In “The Sixth Sense,” Haley Joel Osment plays Cole Sear, a young boy plagued by the spirits of dead people, beings who are drawn to him thanks to his titular ability of perception. These poor souls don’t know they’re dead, and each of them has an unfulfilled duty or need that they must have help completing before they can move on to the afterlife. Through the help of child psychologist Malcolm Crowe (Bruce Willis), Cole learns to communicate with the dead and find ways to help them move on — especially and including Crowe himself, who turns out to be a ghost.
The idea of the spirits of the dead crying out for unfulfilled justice is a recurring trope in stories of the supernatural, and unsurprisingly it’s all over “A Haunting in Venice.” Branagh’s Poirot has already been established as a man who cannot bear to allow misdeeds to go unsolved or unpunished, and so the murder of Alicia Drake (Rowan Robinson), as semi-accidental as it turns out to be, is insulting to both the detective and Alicia’s wandering spirit. The palazzo in which the film takes place isn’t just haunted by poor Alicia, either, as the building’s history supposedly contains the ghosts of numerous children who were left there to die during the darkest days of the Black Plague.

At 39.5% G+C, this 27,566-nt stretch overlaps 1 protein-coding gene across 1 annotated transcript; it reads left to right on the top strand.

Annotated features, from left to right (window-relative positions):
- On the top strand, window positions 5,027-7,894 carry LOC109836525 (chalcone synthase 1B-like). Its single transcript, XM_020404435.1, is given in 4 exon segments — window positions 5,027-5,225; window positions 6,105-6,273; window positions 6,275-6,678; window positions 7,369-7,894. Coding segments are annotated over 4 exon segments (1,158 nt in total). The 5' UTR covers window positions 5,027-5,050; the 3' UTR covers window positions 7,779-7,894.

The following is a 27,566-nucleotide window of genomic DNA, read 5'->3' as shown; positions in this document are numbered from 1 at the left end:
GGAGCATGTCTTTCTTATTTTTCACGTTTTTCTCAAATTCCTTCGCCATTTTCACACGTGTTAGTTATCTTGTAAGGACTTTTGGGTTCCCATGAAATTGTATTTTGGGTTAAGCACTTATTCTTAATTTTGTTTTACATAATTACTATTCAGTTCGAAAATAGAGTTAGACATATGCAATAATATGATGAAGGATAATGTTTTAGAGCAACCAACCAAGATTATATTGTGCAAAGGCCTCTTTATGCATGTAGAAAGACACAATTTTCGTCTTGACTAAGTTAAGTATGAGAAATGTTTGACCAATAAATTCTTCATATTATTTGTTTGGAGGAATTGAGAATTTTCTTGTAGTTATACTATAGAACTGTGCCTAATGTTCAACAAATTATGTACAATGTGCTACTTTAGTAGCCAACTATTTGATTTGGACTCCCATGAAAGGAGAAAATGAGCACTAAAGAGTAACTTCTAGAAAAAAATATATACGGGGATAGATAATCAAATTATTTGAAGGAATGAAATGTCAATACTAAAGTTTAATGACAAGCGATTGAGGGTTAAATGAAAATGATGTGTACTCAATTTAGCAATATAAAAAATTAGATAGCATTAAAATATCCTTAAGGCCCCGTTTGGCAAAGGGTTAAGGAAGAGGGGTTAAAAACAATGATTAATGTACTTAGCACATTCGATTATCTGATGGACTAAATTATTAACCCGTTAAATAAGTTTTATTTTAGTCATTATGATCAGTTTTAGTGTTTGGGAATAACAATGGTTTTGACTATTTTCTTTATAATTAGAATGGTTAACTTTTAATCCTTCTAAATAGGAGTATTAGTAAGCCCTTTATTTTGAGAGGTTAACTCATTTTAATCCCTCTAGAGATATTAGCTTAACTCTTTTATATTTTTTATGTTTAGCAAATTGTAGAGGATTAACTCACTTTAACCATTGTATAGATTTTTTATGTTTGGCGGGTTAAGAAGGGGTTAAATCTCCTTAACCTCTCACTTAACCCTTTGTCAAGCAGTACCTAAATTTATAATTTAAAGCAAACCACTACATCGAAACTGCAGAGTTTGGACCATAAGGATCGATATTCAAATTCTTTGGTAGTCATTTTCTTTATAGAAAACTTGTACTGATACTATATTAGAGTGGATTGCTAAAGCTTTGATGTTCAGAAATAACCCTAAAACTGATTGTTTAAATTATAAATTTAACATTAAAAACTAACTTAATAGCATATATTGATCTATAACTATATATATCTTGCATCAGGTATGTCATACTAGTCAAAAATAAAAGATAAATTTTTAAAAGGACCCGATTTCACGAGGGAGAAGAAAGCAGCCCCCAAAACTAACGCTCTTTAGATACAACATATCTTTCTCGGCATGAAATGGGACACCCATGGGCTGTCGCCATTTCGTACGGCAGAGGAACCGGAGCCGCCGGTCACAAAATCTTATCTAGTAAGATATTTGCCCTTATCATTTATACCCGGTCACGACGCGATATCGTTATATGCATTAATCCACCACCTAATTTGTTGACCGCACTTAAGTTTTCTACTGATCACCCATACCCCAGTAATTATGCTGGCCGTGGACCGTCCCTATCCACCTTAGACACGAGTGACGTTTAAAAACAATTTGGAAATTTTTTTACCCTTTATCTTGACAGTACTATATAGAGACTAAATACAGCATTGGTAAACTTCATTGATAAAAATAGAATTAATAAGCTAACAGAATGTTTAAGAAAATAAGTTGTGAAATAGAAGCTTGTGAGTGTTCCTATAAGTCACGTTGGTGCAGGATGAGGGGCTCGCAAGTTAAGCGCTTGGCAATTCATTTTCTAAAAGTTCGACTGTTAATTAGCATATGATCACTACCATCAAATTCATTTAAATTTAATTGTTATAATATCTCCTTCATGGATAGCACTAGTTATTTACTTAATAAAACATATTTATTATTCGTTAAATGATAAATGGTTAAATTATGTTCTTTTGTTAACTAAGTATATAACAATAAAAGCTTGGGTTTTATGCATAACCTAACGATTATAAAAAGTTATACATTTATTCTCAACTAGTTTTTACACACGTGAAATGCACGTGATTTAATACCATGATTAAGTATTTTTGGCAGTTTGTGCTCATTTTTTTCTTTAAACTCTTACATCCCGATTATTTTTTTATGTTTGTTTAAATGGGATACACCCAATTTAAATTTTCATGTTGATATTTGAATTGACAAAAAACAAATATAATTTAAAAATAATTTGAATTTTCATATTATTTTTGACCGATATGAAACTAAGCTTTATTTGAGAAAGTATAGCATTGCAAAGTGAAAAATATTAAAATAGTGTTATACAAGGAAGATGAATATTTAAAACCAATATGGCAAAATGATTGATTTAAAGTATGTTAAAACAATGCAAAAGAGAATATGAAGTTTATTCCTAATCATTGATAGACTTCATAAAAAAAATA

The film also has its very own Cole Sear in the form of Leopold Ferrier (Jude Hill), a young boy of about the same age who is as much of a believer in the supernatural as he is precociously intelligent beyond his years. Hill even resembles a young Osment, no more so than when he’s insisting to the skeptical Poirot that the spirits of the dead surround the palazzo.